The Crown of Thorns

Author:,

Publisher:University of Chicago Press

ISBN:022634925X

Total Pages:256

Viewed:940

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Since the election of Scott Walker, Wisconsin has been seen as ground zero for debates about the appropriate role of government in the wake of the Great Recession. In a time of rising inequality, Walker not only survived a bitterly contested recall that brought thousands of protesters to Capitol Square, he was subsequently reelected. How could this happen? How is it that the very people who stand to benefit from strong government services not only vote against the candidates who support those services but are vehemently against the very idea of big government? With The Politics of Resentment, Katherine J. Cramer uncovers an oft-overlooked piece of the puzzle: rural political consciousness and the resentment of the “liberal elite.” Rural voters are distrustful that politicians will respect the distinct values of their communities and allocate a fair share of resources. What can look like disagreements about basic political principles are therefore actually rooted in something even more fundamental: who we are as people and how closely a candidate’s social identity matches our own. Using Scott Walker and Wisconsin’s prominent and protracted debate about the appropriate role of government, Cramer illuminates the contours of rural consciousness, showing how place-based identities profoundly influence how people understand politics, regardless of whether urban politicians and their supporters really do shortchange or look down on those living in the country. The Politics of Resentment shows that rural resentment—no less than partisanship, race, or class—plays a major role in dividing America against itself.

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The Politics of Resentment

Author:Jeremy Engels

Publisher:Penn State Press

ISBN:0271071982

Total Pages:232

Viewed:813

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In the days and weeks following the tragic 2011 shooting of nineteen Arizonans, including congresswoman Gabrielle Giffords, there were a number of public discussions about the role that rhetoric might have played in this horrific event. In question was the use of violent and hateful rhetoric that has come to dominate American political discourse on television, on the radio, and at the podium. A number of more recent school shootings have given this debate a renewed sense of urgency, as have the continued use of violent metaphors in public address and the dishonorable state of America’s partisan gridlock. This conversation, unfortunately, has been complicated by a collective cultural numbness to violence. But that does not mean that fruitful conversations should not continue. In The Politics of Resentment, Jeremy Engels picks up this thread, examining the costs of violent political rhetoric for our society and the future of democracy. The Politics of Resentment traces the rise of especially violent rhetoric in American public discourse by investigating key events in American history. Engels analyzes how resentful rhetoric has long been used by public figures in order to achieve political ends. He goes on to show how a more devastating form of resentment started in the 1960s, dividing Americans on issues of structural inequalities and foreign policy. He discusses, for example, the rhetorical and political contexts that have made the mobilization of groups such as Nixon’s “silent majority” and the present Tea Party possible. Now, in an age of recession and sequestration, many Americans believe that they have been given a raw deal and experience feelings of injustice in reaction to events beyond individual control. With The Politics of Resentment, Engels wants to make these feelings of victimhood politically productive by challenging the toxic rhetoric that takes us there, by defusing it, and by enabling citizens to have the kinds of conversations we need to have in order to fight for life, liberty, and equality.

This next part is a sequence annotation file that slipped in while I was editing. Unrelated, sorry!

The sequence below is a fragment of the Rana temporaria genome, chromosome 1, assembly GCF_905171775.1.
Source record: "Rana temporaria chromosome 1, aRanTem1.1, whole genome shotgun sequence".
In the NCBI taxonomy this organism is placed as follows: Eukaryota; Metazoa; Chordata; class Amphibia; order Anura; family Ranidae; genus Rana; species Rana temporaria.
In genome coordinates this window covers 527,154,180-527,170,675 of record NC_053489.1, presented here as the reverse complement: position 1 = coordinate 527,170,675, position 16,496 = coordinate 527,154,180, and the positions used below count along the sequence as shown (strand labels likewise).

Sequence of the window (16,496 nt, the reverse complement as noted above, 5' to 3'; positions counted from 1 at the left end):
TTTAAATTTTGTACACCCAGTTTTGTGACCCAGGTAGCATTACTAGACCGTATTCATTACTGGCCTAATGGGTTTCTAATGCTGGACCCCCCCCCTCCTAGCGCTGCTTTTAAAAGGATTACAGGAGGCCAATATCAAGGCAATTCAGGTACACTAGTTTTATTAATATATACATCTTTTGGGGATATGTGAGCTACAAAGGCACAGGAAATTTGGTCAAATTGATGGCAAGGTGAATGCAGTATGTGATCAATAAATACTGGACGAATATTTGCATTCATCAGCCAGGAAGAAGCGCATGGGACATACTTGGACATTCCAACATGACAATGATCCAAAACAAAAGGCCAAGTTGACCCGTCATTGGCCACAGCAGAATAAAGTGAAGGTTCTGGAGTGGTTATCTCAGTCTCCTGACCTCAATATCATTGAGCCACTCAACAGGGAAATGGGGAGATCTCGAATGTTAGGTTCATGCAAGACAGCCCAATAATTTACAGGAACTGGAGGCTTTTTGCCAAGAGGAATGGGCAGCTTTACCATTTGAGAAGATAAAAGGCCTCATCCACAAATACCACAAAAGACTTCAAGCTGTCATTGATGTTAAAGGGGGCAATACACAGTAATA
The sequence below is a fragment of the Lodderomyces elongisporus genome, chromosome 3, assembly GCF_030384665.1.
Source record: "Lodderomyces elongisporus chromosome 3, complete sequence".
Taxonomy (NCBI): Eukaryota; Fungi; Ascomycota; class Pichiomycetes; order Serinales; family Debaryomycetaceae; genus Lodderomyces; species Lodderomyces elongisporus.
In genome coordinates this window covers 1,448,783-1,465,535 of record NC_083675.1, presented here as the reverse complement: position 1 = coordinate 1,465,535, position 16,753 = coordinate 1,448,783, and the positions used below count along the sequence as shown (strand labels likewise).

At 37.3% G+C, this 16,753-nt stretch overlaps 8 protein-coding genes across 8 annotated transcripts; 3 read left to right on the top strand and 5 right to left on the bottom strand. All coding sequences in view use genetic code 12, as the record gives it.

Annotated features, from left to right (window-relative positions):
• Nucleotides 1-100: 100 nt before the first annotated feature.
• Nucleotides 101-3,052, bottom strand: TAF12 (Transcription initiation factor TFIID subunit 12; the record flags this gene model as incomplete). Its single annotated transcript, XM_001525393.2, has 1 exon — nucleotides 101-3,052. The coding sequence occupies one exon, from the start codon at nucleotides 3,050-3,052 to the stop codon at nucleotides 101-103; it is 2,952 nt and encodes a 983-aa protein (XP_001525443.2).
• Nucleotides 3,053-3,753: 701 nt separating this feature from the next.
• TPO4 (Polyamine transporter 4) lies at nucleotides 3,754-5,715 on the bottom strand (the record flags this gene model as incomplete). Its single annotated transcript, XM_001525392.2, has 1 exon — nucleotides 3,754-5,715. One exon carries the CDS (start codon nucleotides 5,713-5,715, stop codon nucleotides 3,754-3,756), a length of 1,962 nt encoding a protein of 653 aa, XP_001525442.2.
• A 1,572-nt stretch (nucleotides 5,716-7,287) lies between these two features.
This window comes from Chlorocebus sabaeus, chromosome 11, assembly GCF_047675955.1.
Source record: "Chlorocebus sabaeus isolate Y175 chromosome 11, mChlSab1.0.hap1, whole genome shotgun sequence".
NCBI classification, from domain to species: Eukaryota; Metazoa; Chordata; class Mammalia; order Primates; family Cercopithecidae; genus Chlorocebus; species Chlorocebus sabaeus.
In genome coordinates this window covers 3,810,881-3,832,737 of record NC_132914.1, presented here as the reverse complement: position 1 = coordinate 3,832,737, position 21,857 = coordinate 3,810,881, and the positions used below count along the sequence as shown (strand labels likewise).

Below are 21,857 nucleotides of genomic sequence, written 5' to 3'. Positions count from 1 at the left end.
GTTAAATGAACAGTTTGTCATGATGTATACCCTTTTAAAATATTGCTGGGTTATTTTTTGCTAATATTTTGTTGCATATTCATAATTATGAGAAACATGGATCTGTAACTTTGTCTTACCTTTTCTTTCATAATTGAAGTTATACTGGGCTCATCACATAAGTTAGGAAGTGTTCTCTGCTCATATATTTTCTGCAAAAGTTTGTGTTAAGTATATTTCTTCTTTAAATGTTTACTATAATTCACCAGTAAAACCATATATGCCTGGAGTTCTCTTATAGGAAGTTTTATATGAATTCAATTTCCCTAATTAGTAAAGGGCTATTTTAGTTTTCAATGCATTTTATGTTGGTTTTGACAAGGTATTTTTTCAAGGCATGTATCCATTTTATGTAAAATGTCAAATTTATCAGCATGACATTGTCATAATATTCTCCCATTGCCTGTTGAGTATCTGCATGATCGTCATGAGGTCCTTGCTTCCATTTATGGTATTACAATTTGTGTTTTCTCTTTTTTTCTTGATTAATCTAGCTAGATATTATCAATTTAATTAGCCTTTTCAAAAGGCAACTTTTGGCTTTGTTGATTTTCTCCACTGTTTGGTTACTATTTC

Identity

Author:Francis Fukuyama

Publisher:Farrar, Straus and Giroux

ISBN:0374717486

Total Pages:240

Viewed:1394